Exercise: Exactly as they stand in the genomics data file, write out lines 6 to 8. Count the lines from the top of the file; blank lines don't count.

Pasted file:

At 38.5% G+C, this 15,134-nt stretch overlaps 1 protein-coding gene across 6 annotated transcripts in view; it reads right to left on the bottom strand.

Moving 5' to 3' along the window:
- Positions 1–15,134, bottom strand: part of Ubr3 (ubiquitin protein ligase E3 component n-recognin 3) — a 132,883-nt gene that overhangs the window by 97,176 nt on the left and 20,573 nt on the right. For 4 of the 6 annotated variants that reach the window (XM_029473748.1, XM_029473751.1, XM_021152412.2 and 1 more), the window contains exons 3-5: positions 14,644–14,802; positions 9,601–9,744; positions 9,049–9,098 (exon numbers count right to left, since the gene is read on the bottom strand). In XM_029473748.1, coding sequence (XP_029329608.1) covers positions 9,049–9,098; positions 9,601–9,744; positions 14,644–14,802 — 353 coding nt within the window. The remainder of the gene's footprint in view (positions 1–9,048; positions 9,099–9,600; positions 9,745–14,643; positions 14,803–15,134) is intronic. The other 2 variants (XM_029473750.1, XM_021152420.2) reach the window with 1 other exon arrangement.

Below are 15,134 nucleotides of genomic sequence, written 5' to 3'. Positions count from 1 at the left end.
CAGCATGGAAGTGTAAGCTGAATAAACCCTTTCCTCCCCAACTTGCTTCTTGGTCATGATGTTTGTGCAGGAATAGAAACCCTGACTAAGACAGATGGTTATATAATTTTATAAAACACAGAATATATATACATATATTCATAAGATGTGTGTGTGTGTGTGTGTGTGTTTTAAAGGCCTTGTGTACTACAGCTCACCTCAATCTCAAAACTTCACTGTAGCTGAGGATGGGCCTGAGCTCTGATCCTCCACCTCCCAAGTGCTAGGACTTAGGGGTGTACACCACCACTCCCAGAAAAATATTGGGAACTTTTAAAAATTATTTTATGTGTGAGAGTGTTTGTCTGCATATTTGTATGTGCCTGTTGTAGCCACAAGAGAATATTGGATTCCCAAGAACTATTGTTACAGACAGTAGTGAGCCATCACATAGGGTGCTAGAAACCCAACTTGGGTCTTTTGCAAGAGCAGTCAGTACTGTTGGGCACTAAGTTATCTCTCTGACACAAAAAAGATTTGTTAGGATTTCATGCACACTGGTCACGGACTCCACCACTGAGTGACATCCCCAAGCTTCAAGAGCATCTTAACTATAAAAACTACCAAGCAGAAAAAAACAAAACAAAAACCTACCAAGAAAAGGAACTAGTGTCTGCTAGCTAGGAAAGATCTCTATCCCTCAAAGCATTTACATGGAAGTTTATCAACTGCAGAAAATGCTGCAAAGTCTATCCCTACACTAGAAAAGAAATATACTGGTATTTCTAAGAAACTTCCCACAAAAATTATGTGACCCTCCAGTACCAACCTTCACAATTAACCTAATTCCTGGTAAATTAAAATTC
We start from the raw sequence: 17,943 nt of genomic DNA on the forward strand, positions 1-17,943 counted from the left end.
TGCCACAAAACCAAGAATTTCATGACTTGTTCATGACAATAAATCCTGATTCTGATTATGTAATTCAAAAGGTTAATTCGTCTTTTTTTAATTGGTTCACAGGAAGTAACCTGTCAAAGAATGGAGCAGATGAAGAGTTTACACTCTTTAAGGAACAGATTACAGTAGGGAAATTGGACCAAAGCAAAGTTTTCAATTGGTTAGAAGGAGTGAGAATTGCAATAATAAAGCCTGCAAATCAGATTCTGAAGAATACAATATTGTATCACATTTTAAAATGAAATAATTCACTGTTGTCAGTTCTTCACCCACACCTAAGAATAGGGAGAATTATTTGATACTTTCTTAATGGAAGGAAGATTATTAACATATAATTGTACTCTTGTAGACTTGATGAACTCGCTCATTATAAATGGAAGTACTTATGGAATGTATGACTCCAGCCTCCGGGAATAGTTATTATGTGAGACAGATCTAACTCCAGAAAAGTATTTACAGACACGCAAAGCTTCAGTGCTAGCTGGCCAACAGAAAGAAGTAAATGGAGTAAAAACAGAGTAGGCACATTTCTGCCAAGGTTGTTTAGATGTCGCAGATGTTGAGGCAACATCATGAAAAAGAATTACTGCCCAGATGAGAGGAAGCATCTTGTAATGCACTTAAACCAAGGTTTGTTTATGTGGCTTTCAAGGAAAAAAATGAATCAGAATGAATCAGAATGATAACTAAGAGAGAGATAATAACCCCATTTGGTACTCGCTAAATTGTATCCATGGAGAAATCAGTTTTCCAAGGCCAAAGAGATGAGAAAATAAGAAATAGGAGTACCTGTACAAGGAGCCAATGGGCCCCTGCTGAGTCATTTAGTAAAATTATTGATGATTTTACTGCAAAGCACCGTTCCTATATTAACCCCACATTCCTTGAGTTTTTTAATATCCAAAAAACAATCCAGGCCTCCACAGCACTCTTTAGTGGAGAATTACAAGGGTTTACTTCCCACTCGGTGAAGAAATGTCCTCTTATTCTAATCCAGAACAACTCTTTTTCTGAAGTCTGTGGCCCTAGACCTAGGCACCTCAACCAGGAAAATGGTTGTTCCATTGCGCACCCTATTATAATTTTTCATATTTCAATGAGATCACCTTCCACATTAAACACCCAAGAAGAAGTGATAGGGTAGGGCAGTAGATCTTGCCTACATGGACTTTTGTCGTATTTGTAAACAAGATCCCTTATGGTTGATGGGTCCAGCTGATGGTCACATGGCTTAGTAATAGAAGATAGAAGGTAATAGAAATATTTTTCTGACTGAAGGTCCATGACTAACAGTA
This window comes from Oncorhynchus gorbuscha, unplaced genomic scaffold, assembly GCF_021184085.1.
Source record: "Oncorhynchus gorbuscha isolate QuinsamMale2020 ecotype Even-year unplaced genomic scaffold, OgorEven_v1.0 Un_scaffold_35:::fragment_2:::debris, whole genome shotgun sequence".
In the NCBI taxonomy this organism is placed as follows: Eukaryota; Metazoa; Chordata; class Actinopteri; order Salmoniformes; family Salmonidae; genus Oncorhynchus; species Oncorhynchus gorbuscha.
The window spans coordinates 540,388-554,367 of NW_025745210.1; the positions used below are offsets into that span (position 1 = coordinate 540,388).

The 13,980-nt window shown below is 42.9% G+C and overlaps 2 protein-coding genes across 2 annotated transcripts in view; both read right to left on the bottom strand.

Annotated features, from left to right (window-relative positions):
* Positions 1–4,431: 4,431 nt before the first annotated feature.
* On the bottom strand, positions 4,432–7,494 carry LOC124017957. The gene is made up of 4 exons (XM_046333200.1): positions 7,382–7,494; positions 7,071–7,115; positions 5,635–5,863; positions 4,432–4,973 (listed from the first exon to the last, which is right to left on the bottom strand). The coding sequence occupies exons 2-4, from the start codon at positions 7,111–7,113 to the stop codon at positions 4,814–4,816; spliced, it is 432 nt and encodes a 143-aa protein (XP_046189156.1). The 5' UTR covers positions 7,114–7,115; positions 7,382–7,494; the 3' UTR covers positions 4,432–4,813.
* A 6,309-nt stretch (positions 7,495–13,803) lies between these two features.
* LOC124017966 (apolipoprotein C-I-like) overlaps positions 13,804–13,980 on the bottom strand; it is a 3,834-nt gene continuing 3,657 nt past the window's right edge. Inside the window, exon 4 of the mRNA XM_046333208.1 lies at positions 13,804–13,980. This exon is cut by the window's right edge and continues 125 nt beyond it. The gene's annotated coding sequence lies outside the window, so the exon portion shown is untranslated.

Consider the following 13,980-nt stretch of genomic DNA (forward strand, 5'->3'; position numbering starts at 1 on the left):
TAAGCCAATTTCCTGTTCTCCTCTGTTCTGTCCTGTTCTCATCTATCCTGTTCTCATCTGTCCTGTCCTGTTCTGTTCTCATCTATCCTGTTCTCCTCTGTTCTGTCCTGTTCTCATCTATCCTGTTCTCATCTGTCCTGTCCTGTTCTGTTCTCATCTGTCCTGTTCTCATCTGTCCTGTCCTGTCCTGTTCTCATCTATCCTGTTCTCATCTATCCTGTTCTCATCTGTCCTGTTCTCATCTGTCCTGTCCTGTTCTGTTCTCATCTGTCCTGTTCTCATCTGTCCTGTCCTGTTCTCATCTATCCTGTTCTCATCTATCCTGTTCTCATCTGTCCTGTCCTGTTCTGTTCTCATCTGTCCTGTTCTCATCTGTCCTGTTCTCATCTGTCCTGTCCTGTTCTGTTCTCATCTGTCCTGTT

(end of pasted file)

We start from the raw sequence: 17,943 nt of genomic DNA on the forward strand, positions 1-17,943 counted from the left end.
TGCCACAAAACCAAGAATTTCATGACTTGTTCATGACAATAAATCCTGATTCTGATTATGTAATTCAAAAGGTTAATTCGTCTTTTTTTAATTGGTTCACAGGAAGTAACCTGTCAAAGAATGGAGCAGATGAAGAGTTTACACTCTTTAAGGAACAGATTACAGTAGGGAAATTGGACCAAAGCAAAGTTTTCAATTGGTTAGAAGGAGTGAGAATTGCAATAATAAAGCCTGCAAATCAGATTCTGAAGAATACAATATTGTATCACATTTTAAAATGAAATAATTCACTGTTGTCAGTTCTTCACCCACACCTAAGAATAGGGAGAATTATTTGATACTTTCTTAATGGAAGGAAGATTATTAACATATAATTGTACTCTTGTAGACTTGATGAACTCGCTCATTATAAATGGAAGTACTTATGGAATGTATGACTCCAGCCTCCGGGAATAGTTATTATGTGAGACAGATCTAACTCCAGAAAAGTATTTACAGACACGCAAAGCTTCAGTGCTAGCTGGCCAACAGAAAGAAGTAAATGGAGTAAAAACAGAGTAGGCACATTTCTGCCAAGGTTGTTTAGATGTCGCAGATGTTGAGGCAACATCATGAAAAAGAATTACTGCCCAGATGAGAGGAAGCATCTTGTAATGCACTTAAACCAAGGTTTGTTTATGTGGCTTTCAAGGAAAAAAATGAATCAGAATGAATCAGAATGATAACTAAGAGAGAGATAATAACCCCATTTGGTACTCGCTAAATTGTATCCATGGAGAAATCAGTTTTCCAAGGCCAAAGAGATGAGAAAATAAGAAATAGGAGTACCTGTACAAGGAGCCAATGGGCCCCTGCTGAGTCATTTAGTAAAATTATTGATGATTTTACTGCAAAGCACCGTTCCTATATTAACCCCACATTCCTTGAGTTTTTTAATATCCAAAAAACAATCCAGGCCTCCACAGCACTCTTTAGTGGAGAATTACAAGGGTTTACTTCCCACTCGGTGAAGAAATGTCCTCTTATTCTAATCCAGAACAACTCTTTTTCTGAAGTCTGTGGCCCTAGACCTAGGCACCTCAACCAGGAAAATGGTTGTTCCATTGCGCACCCTATTATAATTTTTCATATTTCAATGAGATCACCTTCCACATTAAACACCCAAGAAGAAGTGATAGGGTAGGGCAGTAGATCTTGCCTACATGGACTTTTGTCGTATTTGTAAACAAGATCCCTTATGGTTGATGGGTCCAGCTGATGGTCACATGGCTTAGTAATAGAAGATAGAAGGTAATAGAAATATTTTTCTGACTGAAGGTCCATGACTAACAGTA
This window comes from Oncorhynchus gorbuscha, unplaced genomic scaffold, assembly GCF_021184085.1.